Sampling from uniform distribution - example of convolution
For the intuition behind the uniform distribution see this post. More formally, let us fix an interval . We say that a random variable is uniformly distributed on if any value in this segment is equally likely and any value outside is impossible. The "equally likely" part gives a constant density value in the segment and the "impossible" part gives zero density outside the segment. Thus the density is of the form:
This is a step function divided by to make the total area under the graph equal to one. It is easy to find the distribution function of by considering three ranges of :
What is the density of a sum?
Suppose we have a sample of two independent observations from the same uniform distribution. This means that they have the same density:
By independence we can apply the convolution formula (see equation (5)). The sum has the density
Here is different from zero only for
Similarly, is different from zero only for or, equivalently, only for
(2) and (3) show that the integrand in (1) is different from zero only for So (1) becomes
Next we consider several cases depending on the relationship between the segments
a) The two segments do not intersect: or (see Cases 1 and 2 in Figure 1). Equivalently, either or . In this case the integral in (4) is zero.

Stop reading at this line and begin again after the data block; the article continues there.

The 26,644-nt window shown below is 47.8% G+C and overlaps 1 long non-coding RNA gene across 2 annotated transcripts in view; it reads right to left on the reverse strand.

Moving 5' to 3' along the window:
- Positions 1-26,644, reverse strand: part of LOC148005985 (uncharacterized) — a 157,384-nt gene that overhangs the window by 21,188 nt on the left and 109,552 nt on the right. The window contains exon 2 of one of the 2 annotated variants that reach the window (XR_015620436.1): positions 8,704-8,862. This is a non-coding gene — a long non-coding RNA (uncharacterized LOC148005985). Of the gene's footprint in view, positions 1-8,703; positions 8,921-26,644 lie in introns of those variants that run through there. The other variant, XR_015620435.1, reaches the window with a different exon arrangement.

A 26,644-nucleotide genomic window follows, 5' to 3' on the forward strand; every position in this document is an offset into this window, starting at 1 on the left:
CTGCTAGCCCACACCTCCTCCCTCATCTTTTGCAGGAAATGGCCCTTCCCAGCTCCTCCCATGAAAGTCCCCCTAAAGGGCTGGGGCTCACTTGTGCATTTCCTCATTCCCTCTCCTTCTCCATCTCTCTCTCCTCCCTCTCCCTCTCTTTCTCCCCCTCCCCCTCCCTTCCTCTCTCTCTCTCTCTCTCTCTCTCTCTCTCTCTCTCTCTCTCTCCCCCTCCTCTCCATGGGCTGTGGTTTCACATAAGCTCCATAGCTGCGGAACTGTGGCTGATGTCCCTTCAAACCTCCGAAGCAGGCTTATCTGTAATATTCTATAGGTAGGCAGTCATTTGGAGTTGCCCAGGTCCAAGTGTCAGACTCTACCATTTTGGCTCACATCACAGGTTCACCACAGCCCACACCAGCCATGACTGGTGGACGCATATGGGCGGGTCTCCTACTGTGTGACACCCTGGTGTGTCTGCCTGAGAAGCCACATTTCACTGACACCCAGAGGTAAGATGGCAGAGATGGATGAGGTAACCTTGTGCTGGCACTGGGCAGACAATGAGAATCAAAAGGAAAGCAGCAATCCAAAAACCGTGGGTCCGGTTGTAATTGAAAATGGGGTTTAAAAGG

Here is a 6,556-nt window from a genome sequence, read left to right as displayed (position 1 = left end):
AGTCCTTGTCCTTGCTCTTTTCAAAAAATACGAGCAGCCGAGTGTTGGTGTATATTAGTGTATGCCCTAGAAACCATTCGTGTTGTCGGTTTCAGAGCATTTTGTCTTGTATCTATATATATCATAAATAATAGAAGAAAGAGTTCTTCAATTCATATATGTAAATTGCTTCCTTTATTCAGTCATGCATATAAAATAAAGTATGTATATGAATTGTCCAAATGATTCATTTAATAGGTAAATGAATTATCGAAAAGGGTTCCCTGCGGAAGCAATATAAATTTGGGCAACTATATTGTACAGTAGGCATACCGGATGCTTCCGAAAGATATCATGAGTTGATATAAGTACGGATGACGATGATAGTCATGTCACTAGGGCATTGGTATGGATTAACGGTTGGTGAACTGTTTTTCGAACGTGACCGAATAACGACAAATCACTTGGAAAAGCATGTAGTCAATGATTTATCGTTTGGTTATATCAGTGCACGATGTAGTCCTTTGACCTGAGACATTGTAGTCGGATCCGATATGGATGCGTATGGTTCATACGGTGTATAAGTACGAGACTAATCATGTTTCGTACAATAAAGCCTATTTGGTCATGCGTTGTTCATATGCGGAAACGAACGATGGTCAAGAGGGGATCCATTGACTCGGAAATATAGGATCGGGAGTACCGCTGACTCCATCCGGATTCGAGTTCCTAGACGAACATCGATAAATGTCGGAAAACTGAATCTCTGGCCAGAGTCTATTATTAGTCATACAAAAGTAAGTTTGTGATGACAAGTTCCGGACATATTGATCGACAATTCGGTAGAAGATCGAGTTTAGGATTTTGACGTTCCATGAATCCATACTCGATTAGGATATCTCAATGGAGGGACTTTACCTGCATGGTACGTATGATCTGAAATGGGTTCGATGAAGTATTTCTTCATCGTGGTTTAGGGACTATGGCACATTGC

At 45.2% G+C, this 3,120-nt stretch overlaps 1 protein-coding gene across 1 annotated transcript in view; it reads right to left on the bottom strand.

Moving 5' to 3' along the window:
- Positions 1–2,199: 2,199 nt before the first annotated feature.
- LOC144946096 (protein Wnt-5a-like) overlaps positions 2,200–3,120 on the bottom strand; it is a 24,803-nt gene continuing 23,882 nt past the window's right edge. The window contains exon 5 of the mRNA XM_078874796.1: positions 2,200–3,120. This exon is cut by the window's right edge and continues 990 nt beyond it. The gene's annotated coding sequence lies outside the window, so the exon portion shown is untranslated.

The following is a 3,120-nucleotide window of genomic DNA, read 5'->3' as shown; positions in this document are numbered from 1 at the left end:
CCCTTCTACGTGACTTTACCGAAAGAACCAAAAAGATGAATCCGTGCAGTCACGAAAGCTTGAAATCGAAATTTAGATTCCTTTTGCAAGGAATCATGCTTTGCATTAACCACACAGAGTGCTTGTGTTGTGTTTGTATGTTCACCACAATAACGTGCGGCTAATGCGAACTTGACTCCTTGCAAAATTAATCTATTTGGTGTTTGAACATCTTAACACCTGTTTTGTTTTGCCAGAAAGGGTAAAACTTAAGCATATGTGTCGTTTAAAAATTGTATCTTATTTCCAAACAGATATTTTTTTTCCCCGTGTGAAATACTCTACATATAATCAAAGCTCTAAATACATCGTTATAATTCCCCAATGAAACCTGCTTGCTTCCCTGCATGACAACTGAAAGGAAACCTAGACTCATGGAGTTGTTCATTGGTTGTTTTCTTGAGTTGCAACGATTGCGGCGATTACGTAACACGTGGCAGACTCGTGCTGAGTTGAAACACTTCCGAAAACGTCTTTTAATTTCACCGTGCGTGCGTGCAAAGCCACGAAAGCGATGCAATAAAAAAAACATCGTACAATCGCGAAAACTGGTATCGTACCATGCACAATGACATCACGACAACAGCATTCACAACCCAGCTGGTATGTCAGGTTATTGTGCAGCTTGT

b) or, equivalently, , see Case 3 in Figure 1. In this case the integral in (4) is equal to the length of the intersection: .
c) Finally, or, equivalently, (Case 4). Again, the integral in (4) equals the length of the intersection: .
This is a triangular distribution, shown in Figure 2 from Mathematica with a=1, b=2. Note that it is smoother than the density of the uniform distribution: the density in Figure 2 is continuous and doesn't have jumps.
The density of the sum of three independent observations from the same uniform distribution is even smoother, see Figure 3. This is a general fact: as the number of independent observations (from the same population) increases, the density of the sum more and more reminds that of the normal distribution.
It is convenient to denote the uniform distribution on the segment and the triangular distribution defined in (5). We have proved that if are independent and distributed as , then their sum is distributed as .
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